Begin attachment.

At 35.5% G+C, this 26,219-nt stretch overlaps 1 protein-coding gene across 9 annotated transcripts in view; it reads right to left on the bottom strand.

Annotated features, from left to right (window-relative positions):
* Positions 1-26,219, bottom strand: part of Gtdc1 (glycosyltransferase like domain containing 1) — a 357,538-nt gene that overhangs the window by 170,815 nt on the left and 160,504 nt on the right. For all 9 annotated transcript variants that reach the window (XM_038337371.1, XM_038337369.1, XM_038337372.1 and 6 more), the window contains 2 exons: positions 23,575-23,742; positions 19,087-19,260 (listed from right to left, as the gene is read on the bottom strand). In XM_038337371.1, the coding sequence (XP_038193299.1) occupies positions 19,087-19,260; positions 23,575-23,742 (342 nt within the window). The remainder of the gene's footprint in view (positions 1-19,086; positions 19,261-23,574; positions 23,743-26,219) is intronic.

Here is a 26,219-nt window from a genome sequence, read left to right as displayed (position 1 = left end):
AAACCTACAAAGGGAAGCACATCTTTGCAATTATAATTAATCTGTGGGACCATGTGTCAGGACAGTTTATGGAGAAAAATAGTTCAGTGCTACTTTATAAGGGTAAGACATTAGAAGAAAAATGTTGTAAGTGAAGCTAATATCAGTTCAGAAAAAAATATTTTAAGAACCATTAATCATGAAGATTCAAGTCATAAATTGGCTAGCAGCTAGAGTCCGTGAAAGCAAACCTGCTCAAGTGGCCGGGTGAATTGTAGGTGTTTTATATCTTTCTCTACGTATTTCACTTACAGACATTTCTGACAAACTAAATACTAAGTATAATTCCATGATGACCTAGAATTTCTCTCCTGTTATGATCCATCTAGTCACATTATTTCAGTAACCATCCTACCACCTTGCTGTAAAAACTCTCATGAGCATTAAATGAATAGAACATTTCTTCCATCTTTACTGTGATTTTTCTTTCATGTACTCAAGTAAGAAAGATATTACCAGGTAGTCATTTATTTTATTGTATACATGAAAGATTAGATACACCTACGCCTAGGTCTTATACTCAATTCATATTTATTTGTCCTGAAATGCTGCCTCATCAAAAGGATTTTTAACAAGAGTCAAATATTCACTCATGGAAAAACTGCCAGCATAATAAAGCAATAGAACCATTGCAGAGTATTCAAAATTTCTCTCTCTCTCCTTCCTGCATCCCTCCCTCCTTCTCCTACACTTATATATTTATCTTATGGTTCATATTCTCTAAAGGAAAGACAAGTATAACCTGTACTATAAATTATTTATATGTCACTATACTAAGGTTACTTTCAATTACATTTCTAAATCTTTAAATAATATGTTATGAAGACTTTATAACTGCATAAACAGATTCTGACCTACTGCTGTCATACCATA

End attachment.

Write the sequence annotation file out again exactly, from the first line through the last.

At 35.5% G+C, this 26,219-nt stretch overlaps 1 protein-coding gene across 9 annotated transcripts in view; it reads right to left on the bottom strand.

Annotated features, from left to right (window-relative positions):
* Positions 1-26,219, bottom strand: part of Gtdc1 (glycosyltransferase like domain containing 1) — a 357,538-nt gene that overhangs the window by 170,815 nt on the left and 160,504 nt on the right. For all 9 annotated transcript variants that reach the window (XM_038337371.1, XM_038337369.1, XM_038337372.1 and 6 more), the window contains 2 exons: positions 23,575-23,742; positions 19,087-19,260 (listed from right to left, as the gene is read on the bottom strand). In XM_038337371.1, the coding sequence (XP_038193299.1) occupies positions 19,087-19,260; positions 23,575-23,742 (342 nt within the window). The remainder of the gene's footprint in view (positions 1-19,086; positions 19,261-23,574; positions 23,743-26,219) is intronic.

Here is a 26,219-nt window from a genome sequence, read left to right as displayed (position 1 = left end):
AAACCTACAAAGGGAAGCACATCTTTGCAATTATAATTAATCTGTGGGACCATGTGTCAGGACAGTTTATGGAGAAAAATAGTTCAGTGCTACTTTATAAGGGTAAGACATTAGAAGAAAAATGTTGTAAGTGAAGCTAATATCAGTTCAGAAAAAAATATTTTAAGAACCATTAATCATGAAGATTCAAGTCATAAATTGGCTAGCAGCTAGAGTCCGTGAAAGCAAACCTGCTCAAGTGGCCGGGTGAATTGTAGGTGTTTTATATCTTTCTCTACGTATTTCACTTACAGACATTTCTGACAAACTAAATACTAAGTATAATTCCATGATGACCTAGAATTTCTCTCCTGTTATGATCCATCTAGTCACATTATTTCAGTAACCATCCTACCACCTTGCTGTAAAAACTCTCATGAGCATTAAATGAATAGAACATTTCTTCCATCTTTACTGTGATTTTTCTTTCATGTACTCAAGTAAGAAAGATATTACCAGGTAGTCATTTATTTTATTGTATACATGAAAGATTAGATACACCTACGCCTAGGTCTTATACTCAATTCATATTTATTTGTCCTGAAATGCTGCCTCATCAAAAGGATTTTTAACAAGAGTCAAATATTCACTCATGGAAAAACTGCCAGCATAATAAAGCAATAGAACCATTGCAGAGTATTCAAAATTTCTCTCTCTCTCCTTCCTGCATCCCTCCCTCCTTCTCCTACACTTATATATTTATCTTATGGTTCATATTCTCTAAAGGAAAGACAAGTATAACCTGTACTATAAATTATTTATATGTCACTATACTAAGGTTACTTTCAATTACATTTCTAAATCTTTAAATAATATGTTATGAAGACTTTATAACTGCATAAACAGATTCTGACCTACTGCTGTCATACCATA